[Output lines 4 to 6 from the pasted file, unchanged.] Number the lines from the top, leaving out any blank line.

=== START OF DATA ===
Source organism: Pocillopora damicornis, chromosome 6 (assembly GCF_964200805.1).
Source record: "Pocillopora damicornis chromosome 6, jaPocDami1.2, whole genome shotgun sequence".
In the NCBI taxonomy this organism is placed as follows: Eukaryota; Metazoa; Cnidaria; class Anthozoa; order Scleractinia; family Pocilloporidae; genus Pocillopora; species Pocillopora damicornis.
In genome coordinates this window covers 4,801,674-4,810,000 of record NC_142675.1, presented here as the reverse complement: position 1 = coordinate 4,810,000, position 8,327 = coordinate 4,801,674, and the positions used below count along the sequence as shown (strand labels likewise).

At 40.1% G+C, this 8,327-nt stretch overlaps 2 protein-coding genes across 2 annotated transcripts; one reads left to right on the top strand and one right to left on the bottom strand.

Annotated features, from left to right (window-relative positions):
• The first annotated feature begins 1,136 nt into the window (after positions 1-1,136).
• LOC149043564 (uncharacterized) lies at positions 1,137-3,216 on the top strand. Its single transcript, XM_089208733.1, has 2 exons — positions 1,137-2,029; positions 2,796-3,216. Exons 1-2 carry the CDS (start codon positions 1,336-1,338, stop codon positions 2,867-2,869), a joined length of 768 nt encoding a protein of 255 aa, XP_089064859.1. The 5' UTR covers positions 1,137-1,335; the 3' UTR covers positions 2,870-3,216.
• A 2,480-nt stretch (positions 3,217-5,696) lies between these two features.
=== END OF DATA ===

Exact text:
In genome coordinates this window covers 4,801,674-4,810,000 of record NC_142675.1, presented here as the reverse complement: position 1 = coordinate 4,810,000, position 8,327 = coordinate 4,801,674, and the positions used below count along the sequence as shown (strand labels likewise).

At 40.1% G+C, this 8,327-nt stretch overlaps 2 protein-coding genes across 2 annotated transcripts; one reads left to right on the top strand and one right to left on the bottom strand.

Annotated features, from left to right (window-relative positions):